Editorial: The Alcohol Debate. What about the 1922 raid?

On-reserve or off-reserve Alcohol will always bring about great debate. It is usually the act of weighing against each other the fervent testimony of an ant and an eagle each describing the same elephant. Same subject, two differing vantage points.

For this analogy we place no superiority to either the ant or the eagle’s point of view.

To one, is the valid argument that death, pain and a life of suffering are all too often the best friends of booze. But the eagle would say, “What gives the settler government the right to tell us what is good for us and what isn’t? We are not children and we can make our own rules. Besides, that brewery will bring local jobs and money into the community.” And that is an equally valid point.

We have all heard about the illegal takeover of the Six Nations government by armed Royal Canadian Mounted Police in 1924. But not much is said about an earlier abridgement of Six Nations’ right to self-governance.

For those who do, it might seem ironic that in 1922 and 2014 the controversy is over the same issue. Alcohol on the reserve.

In 1922 Chief Deskaheh was humiliating Canada in Europe by bringing a well researched and powerful truth to world, that Canada is guilty of breaking treaties, flagrant land fraud and outright theft of Six Nations Trust Funds for Canada’s gain and Six Nations loss.

While he was out of the community, someone ordered the North West Mounted Police to storm the community, break into homes and arrest anyone found with alcohol or alcohol making equipment. See the parallel to Bill C-10?

Deskaheh wrote a firm yet respectful letter to someone in high authority. This is what he said: The hand written penciled letter has faded over the years so there are a few question marks or spaces. But most of it is legible.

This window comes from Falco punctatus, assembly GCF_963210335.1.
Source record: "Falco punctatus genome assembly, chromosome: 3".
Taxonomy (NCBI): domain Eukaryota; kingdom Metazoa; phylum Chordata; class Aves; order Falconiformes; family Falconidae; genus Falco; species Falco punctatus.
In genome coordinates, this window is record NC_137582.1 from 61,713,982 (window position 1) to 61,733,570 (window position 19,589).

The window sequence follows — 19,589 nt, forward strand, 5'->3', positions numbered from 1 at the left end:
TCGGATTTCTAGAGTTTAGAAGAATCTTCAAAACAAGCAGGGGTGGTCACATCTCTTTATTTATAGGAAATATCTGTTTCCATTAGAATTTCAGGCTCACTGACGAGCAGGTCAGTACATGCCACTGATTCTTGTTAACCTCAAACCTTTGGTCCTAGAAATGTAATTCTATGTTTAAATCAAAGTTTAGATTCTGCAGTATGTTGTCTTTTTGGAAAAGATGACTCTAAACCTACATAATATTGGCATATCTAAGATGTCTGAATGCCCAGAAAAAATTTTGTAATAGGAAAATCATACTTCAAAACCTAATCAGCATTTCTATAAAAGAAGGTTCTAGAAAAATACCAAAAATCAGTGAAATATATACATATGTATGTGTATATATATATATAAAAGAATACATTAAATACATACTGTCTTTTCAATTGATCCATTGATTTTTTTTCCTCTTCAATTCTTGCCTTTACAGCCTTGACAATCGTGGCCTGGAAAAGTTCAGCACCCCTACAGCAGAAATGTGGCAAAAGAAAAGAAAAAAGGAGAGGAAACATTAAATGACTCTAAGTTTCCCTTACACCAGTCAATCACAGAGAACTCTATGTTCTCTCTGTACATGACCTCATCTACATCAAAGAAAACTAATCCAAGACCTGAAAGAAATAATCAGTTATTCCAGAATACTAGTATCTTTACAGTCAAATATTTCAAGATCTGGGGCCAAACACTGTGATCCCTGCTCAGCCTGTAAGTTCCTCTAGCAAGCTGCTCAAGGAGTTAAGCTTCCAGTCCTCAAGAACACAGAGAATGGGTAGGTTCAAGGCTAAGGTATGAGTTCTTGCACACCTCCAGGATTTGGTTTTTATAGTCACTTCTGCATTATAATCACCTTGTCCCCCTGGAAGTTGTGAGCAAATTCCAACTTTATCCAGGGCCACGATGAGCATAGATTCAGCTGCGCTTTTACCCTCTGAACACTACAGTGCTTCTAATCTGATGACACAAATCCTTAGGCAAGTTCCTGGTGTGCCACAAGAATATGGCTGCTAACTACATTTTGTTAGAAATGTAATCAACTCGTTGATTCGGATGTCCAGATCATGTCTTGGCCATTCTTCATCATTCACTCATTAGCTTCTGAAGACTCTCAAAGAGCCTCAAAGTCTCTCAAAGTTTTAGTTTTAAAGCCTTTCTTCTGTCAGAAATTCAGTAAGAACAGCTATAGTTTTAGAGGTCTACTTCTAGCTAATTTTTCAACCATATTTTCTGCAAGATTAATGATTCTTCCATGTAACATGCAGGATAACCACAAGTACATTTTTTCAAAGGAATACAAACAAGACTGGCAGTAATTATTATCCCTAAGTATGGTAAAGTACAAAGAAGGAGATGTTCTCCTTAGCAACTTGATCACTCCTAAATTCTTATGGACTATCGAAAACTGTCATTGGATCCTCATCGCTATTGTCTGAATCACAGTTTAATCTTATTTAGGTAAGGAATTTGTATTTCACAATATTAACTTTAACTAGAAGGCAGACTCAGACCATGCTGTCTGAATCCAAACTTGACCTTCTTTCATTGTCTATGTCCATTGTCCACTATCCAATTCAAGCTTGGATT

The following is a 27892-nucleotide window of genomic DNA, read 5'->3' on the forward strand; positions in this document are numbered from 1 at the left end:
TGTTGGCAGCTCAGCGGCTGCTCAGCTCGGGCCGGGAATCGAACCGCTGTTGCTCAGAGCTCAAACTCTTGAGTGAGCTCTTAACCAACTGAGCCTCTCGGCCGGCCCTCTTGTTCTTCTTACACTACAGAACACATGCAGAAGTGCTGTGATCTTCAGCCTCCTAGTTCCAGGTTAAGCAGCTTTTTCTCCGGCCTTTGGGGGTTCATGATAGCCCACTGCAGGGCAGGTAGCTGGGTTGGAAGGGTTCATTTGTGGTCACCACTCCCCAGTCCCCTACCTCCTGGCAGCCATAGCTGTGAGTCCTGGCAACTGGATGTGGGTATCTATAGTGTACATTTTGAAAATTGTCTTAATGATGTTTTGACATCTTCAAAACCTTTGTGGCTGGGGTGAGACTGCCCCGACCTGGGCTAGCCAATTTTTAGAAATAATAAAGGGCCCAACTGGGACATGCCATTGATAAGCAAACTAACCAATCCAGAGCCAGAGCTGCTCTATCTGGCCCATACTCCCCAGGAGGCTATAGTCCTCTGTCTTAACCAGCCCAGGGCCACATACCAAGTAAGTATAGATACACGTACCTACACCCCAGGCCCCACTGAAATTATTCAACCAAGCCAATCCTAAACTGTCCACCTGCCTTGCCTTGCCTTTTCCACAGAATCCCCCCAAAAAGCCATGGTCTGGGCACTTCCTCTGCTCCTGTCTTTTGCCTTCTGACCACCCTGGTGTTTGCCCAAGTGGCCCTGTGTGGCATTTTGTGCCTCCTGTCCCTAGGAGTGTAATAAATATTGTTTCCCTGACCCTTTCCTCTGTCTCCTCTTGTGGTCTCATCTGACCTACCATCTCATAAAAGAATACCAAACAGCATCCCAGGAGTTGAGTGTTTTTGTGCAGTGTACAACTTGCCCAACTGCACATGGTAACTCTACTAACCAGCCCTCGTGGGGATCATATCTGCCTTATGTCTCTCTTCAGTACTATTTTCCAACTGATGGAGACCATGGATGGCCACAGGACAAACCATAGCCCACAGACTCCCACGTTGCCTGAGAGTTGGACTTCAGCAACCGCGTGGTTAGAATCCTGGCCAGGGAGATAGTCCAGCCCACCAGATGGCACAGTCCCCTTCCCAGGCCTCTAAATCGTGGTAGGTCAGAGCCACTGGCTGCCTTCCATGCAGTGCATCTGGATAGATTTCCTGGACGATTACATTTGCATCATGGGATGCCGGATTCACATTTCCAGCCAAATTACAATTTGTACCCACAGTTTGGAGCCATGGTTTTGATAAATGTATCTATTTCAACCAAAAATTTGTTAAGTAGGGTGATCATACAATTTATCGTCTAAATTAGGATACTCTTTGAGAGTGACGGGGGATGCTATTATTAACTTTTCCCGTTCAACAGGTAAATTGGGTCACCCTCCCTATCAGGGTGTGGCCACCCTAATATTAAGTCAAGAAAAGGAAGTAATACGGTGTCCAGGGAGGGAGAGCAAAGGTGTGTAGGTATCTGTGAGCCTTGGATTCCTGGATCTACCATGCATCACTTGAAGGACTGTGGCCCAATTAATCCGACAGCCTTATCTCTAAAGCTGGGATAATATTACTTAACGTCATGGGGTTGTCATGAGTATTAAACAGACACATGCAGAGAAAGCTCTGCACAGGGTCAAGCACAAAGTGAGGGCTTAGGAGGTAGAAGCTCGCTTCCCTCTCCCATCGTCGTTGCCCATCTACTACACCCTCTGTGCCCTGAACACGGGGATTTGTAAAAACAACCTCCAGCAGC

It says:

“Sir: It is true that recently a number of persons (mostly by those who have been influential under the provisions of Bill-14) went into the illicit manufacture and sale of liquor and as soon as this matter was brought to the attention of the Chiefs in Council (they) decided on the 25th of July, last, and appointed a committee to negotiate with the provincial Attorney General…. But the [Superintendent of Indian Affairs] ….sent the N.W. Mounted Police, some 18 in number, instead.

The net result of the raid was the finding of one small and very crude still and a bottle of moonshine in the house yard of another Indian.  In the first instance, no arrest was made. In the second an Indian was captured without the slightest resistance, at his home. A few days after, in Brantford, he was convicted and sent to prison for 10 days. On Thursday as he pleaded ignorance of any knowledge of how the same came into his home yard.

Request that a deputation should await upon you in Ottawa at your earliest convenience. With the utmost hope of clearing up the misunderstanding that still surrounds the conditions of the arbitrations.

I would therefore sir beg to ask that you would inform me as soon as convenient of the proposed conference with you….

Chief Deskaheh – Speaker – Six Nations Council”

The more things change, the more they stay the same.

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